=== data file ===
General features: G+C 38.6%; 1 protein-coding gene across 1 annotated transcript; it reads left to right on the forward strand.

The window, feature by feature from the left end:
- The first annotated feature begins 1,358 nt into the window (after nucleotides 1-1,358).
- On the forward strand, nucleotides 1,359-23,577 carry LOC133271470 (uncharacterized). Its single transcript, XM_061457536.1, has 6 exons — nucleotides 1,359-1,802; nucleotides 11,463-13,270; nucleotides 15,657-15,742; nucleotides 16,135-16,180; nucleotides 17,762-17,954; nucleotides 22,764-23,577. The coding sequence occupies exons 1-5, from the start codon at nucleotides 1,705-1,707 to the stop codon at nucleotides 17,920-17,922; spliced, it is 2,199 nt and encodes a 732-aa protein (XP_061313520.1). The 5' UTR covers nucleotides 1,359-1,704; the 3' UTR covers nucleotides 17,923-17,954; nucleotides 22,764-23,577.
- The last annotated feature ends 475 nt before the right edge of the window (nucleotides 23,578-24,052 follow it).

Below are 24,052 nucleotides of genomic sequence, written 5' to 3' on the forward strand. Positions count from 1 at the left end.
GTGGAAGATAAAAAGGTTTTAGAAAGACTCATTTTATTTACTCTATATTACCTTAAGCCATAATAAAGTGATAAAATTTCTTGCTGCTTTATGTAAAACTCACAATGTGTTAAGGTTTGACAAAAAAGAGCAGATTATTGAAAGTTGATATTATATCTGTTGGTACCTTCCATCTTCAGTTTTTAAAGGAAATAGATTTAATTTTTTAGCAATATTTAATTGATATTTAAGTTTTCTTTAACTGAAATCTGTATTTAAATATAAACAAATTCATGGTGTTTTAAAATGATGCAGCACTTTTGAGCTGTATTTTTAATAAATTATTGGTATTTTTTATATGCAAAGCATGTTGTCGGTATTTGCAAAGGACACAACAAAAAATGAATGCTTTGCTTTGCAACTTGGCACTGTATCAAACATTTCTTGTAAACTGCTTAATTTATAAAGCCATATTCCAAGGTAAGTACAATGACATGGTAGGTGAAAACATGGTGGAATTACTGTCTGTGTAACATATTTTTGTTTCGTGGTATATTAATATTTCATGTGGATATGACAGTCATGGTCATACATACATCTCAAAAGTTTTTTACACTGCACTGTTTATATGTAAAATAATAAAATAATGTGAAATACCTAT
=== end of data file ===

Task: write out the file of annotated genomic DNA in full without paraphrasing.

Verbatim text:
General features: G+C 38.6%; 1 protein-coding gene across 1 annotated transcript; it reads left to right on the forward strand.

The window, feature by feature from the left end:
- The first annotated feature begins 1,358 nt into the window (after nucleotides 1-1,358).
- On the forward strand, nucleotides 1,359-23,577 carry LOC133271470 (uncharacterized). Its single transcript, XM_061457536.1, has 6 exons — nucleotides 1,359-1,802; nucleotides 11,463-13,270; nucleotides 15,657-15,742; nucleotides 16,135-16,180; nucleotides 17,762-17,954; nucleotides 22,764-23,577. The coding sequence occupies exons 1-5, from the start codon at nucleotides 1,705-1,707 to the stop codon at nucleotides 17,920-17,922; spliced, it is 2,199 nt and encodes a 732-aa protein (XP_061313520.1). The 5' UTR covers nucleotides 1,359-1,704; the 3' UTR covers nucleotides 17,923-17,954; nucleotides 22,764-23,577.
- The last annotated feature ends 475 nt before the right edge of the window (nucleotides 23,578-24,052 follow it).

Below are 24,052 nucleotides of genomic sequence, written 5' to 3' on the forward strand. Positions count from 1 at the left end.
GTGGAAGATAAAAAGGTTTTAGAAAGACTCATTTTATTTACTCTATATTACCTTAAGCCATAATAAAGTGATAAAATTTCTTGCTGCTTTATGTAAAACTCACAATGTGTTAAGGTTTGACAAAAAAGAGCAGATTATTGAAAGTTGATATTATATCTGTTGGTACCTTCCATCTTCAGTTTTTAAAGGAAATAGATTTAATTTTTTAGCAATATTTAATTGATATTTAAGTTTTCTTTAACTGAAATCTGTATTTAAATATAAACAAATTCATGGTGTTTTAAAATGATGCAGCACTTTTGAGCTGTATTTTTAATAAATTATTGGTATTTTTTATATGCAAAGCATGTTGTCGGTATTTGCAAAGGACACAACAAAAAATGAATGCTTTGCTTTGCAACTTGGCACTGTATCAAACATTTCTTGTAAACTGCTTAATTTATAAAGCCATATTCCAAGGTAAGTACAATGACATGGTAGGTGAAAACATGGTGGAATTACTGTCTGTGTAACATATTTTTGTTTCGTGGTATATTAATATTTCATGTGGATATGACAGTCATGGTCATACATACATCTCAAAAGTTTTTTACACTGCACTGTTTATATGTAAAATAATAAAATAATGTGAAATACCTAT